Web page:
Found on RunnersWorld.com and written by A.C. Shilton
A muscle cramp can stop you in your tracks–but with science on your side, you can fix it fast.
Experts weigh in on two common theories.
Dehydration and Electrolyte Loss: The best-known theory is also the one with the least amount of scientific support. Timothy Noakes, M.D., Ph.D., D.Sc., a renowned exercise scientist from the University of Cape Town, calls the studies that link cramps to sodium loss and dehydration“bogus science.” In 2004, he studied the electrolyte levels of 43ultramarathoners. Blood tests after a race showed no significant differences in blood sodium or magnesium concentrations between those who had and hadn’t cramped.
There were also no differences in body weight, plasma volume, or blood volume between the two groups, showing that dehydration had no real effect. Miller agrees: If dehydration alone could cause a muscle cramp, he theorizes that you could seize up in saunas or hot tubs, or even just walking around on hot days.
Muscle Fatigue: Dehydration, however, could expedite muscle fatigue, and that is what Miller believes is a likely cause of cramps. In that ultramarathoner study, 100 percent of the runners who cramped did so in either the last half of or right after the race. Anecdotally, this theory holds up: Most people who cramp seem to be covering longer distances; cramps seem more common at mile 20 of a marathon than, say, mile two of a 5K.
Additionally, speedier runners seem to be at higher risk. Two 2011 studies found that fast-paced ultramarathoners and triathletes had more cramps than their slower counterparts.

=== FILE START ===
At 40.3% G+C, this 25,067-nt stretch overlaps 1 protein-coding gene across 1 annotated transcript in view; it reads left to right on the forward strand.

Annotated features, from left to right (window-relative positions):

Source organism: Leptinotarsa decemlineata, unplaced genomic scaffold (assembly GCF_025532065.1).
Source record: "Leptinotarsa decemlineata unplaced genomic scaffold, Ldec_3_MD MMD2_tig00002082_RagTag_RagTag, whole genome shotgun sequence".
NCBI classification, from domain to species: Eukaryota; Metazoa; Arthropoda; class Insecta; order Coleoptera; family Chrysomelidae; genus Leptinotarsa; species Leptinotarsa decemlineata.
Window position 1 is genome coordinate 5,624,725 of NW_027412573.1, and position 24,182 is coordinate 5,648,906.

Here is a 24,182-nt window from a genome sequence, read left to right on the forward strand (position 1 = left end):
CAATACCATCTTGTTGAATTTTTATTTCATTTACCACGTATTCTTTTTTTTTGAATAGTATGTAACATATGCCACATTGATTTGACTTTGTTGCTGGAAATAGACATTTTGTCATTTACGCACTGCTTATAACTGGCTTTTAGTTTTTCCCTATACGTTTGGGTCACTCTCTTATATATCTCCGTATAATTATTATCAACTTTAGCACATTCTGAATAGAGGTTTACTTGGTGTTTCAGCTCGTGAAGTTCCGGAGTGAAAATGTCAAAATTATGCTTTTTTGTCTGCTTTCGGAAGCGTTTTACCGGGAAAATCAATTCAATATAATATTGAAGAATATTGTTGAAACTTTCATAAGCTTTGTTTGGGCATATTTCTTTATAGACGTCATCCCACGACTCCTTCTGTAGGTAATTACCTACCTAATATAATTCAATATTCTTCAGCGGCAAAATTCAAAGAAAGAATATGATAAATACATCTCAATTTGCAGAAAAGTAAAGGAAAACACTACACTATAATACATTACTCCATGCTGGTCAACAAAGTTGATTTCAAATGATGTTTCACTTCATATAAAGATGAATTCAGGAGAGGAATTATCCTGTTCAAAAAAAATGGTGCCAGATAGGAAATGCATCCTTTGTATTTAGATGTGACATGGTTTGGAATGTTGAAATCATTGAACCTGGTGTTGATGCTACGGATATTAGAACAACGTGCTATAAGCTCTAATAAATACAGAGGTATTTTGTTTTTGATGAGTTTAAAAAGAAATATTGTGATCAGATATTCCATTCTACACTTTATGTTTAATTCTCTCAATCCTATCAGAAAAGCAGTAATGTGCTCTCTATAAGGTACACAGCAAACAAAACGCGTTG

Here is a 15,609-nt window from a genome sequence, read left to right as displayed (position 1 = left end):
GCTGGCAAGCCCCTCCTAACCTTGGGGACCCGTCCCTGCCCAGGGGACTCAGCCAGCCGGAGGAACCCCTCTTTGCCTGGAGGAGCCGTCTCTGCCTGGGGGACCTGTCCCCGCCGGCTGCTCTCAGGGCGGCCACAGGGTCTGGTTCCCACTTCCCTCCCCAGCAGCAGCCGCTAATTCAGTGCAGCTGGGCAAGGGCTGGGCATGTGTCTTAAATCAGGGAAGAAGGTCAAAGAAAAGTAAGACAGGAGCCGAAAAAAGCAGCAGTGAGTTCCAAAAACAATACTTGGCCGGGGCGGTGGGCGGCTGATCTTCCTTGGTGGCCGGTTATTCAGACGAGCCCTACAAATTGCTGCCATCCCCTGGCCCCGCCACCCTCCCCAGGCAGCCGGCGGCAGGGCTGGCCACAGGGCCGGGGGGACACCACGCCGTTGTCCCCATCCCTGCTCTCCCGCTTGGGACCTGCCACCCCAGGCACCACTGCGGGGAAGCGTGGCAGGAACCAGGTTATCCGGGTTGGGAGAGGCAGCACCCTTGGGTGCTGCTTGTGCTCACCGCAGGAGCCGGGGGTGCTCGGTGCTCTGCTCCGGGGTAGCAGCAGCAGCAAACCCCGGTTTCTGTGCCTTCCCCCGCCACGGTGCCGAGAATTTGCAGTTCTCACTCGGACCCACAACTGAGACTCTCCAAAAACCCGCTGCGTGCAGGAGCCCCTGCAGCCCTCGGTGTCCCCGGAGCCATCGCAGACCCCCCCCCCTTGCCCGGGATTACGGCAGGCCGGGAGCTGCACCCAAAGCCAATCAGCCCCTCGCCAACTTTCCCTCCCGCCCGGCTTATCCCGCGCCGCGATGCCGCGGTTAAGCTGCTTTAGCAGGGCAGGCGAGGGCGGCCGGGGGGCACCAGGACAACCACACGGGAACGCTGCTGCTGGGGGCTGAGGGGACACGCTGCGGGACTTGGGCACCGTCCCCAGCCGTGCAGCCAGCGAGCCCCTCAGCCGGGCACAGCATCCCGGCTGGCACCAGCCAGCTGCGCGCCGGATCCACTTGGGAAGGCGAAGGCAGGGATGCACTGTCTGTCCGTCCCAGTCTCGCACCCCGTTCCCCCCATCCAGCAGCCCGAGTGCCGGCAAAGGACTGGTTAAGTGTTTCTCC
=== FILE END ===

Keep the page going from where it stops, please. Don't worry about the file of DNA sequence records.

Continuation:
Here are the best strategies for avoiding spasms.
Run Long: Guarding against muscle fatigue is key, so don’t take any shortcuts in training. “Train more, do longer distances,” says Dr. Noakes, a former ultramarathoner. “You have to adapt to the distance you want to race.”
Strength Train: Miller recommends plyometrics (check out this articlefor an explosive plyometric workout)—explosive exercises that may improve the endurance of the receptors that are thought to misfire and cause cramps.
Pace Properly: If you trained logging 10-minute miles and you start racing 8:45-minute miles, your muscles won’t be prepared for that effort, and you’ll risk cramping, Miller says.
Keep Track: Miller thinks cramps are often caused by the perfect confluence of factors. “If you tend to cramp up at 20 miles, write that down,” he says. “Then write down the conditions: Was it hot? Was it humid? How much did you drink? What was your nutrition like the night before? Were you acclimated to the heat?” Track patterns over time, and you may be able to figure out exactly what makes you cramp.